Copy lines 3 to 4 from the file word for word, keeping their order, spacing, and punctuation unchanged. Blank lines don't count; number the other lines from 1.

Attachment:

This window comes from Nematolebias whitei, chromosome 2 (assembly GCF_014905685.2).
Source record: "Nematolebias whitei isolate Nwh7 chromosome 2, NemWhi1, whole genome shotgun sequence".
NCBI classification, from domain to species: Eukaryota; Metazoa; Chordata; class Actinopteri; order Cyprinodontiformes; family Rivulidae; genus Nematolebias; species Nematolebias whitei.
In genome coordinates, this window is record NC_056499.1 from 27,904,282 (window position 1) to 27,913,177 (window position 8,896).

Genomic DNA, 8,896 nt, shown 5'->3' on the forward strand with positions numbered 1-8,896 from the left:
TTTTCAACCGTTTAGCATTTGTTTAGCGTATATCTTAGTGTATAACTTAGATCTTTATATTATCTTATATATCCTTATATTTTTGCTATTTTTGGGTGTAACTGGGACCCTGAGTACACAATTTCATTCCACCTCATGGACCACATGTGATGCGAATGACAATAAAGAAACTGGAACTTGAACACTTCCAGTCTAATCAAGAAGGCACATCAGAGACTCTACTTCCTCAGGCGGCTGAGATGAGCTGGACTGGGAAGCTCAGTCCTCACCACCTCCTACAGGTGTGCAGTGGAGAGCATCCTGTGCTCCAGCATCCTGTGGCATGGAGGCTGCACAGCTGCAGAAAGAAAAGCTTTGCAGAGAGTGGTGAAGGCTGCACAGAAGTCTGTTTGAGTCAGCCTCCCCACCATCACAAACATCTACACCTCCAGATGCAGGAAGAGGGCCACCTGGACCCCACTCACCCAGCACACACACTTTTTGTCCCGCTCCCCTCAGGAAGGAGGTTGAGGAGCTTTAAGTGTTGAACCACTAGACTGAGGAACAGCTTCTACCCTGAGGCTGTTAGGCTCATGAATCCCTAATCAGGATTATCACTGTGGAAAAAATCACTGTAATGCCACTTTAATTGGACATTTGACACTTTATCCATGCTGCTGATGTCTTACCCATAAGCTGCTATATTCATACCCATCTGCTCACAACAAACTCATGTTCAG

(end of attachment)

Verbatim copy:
NCBI classification, from domain to species: Eukaryota; Metazoa; Chordata; class Actinopteri; order Cyprinodontiformes; family Rivulidae; genus Nematolebias; species Nematolebias whitei.
In genome coordinates, this window is record NC_056499.1 from 27,904,282 (window position 1) to 27,913,177 (window position 8,896).